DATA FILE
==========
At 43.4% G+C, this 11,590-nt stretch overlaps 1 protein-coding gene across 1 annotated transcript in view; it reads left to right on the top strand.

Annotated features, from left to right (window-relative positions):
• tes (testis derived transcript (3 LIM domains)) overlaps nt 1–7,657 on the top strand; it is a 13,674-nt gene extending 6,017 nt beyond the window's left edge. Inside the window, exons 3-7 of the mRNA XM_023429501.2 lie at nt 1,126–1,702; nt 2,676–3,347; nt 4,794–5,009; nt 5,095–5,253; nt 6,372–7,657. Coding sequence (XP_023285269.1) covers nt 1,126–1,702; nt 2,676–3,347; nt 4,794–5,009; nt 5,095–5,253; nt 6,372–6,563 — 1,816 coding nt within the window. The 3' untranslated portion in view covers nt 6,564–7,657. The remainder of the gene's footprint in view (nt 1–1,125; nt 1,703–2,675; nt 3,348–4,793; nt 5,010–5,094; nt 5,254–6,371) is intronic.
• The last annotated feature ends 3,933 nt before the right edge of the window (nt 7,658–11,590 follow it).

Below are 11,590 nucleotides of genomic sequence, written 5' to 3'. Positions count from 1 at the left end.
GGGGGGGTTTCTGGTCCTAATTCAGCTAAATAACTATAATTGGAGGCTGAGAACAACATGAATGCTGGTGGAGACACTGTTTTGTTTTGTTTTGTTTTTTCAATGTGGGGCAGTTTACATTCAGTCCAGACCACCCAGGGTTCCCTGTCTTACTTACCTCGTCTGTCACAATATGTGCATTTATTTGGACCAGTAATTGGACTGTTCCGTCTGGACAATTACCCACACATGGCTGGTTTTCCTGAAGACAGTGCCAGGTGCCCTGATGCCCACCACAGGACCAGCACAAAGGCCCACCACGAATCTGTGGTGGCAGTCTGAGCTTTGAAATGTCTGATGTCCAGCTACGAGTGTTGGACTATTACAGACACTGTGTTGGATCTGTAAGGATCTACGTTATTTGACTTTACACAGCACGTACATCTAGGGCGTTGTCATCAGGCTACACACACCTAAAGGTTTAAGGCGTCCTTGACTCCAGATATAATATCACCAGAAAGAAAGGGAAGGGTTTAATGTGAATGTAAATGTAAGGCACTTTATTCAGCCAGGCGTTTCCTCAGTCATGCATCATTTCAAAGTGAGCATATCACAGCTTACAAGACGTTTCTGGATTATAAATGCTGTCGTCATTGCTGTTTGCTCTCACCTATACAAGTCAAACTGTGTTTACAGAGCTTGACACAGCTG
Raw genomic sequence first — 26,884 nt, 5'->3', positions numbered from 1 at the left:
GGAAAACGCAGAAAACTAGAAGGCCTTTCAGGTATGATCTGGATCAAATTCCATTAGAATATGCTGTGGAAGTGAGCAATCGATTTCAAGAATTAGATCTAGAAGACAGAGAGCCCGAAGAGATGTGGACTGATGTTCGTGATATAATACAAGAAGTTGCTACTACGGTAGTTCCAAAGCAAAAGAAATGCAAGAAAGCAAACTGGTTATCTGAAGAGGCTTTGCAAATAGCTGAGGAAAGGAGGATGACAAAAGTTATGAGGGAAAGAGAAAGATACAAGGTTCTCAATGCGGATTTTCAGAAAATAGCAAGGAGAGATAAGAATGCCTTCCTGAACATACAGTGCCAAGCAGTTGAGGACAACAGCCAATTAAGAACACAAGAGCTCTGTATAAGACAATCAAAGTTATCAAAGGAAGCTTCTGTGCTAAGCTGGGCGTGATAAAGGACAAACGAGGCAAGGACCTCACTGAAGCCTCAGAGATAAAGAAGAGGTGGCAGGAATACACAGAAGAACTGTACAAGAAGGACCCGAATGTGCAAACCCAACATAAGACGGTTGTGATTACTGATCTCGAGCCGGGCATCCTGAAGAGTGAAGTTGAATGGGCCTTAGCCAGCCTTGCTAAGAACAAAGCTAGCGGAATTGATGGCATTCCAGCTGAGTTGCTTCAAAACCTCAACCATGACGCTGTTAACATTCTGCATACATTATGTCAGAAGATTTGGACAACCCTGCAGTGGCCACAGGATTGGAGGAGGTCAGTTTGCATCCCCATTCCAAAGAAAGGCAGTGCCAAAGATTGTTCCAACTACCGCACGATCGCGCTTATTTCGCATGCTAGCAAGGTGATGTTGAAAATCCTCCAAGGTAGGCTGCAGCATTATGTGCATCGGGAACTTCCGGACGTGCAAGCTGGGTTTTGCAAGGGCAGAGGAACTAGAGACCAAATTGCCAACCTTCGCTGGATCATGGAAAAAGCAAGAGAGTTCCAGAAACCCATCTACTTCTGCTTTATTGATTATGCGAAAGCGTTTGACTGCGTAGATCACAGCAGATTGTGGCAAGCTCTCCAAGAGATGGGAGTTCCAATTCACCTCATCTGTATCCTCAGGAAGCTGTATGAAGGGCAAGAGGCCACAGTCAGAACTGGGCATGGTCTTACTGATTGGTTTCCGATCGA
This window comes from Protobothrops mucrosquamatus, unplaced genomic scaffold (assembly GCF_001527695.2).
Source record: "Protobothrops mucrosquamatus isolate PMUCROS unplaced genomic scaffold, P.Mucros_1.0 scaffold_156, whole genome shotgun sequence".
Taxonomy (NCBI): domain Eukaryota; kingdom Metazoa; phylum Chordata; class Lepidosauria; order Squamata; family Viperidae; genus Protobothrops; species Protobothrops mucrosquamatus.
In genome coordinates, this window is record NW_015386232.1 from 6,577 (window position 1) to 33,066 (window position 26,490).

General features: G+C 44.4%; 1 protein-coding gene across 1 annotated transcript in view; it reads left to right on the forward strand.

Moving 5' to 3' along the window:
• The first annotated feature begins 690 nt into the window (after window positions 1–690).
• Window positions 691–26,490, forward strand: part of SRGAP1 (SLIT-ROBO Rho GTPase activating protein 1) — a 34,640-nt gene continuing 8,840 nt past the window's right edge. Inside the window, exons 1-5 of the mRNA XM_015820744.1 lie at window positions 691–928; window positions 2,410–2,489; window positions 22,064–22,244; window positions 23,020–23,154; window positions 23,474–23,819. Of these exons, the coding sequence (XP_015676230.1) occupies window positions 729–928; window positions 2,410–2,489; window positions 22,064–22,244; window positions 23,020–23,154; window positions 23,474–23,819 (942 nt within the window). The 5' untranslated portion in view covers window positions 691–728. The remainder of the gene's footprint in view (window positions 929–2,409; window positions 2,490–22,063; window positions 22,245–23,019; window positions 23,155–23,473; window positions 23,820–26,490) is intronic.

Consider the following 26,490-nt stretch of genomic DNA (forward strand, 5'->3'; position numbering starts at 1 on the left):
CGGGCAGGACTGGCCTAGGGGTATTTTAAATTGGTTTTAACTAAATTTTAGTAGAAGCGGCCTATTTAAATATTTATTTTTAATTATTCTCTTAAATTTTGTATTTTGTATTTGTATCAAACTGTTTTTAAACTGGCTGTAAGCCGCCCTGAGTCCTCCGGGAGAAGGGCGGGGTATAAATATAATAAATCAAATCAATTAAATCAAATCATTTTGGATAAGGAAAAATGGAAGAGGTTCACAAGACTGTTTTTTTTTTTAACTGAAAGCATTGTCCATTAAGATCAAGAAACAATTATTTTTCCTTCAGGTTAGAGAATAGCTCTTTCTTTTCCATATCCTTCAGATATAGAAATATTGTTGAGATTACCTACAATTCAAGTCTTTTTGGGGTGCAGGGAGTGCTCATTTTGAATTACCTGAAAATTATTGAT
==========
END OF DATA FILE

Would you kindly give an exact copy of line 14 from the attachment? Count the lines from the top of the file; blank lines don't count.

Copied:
Moving 5' to 3' along the window: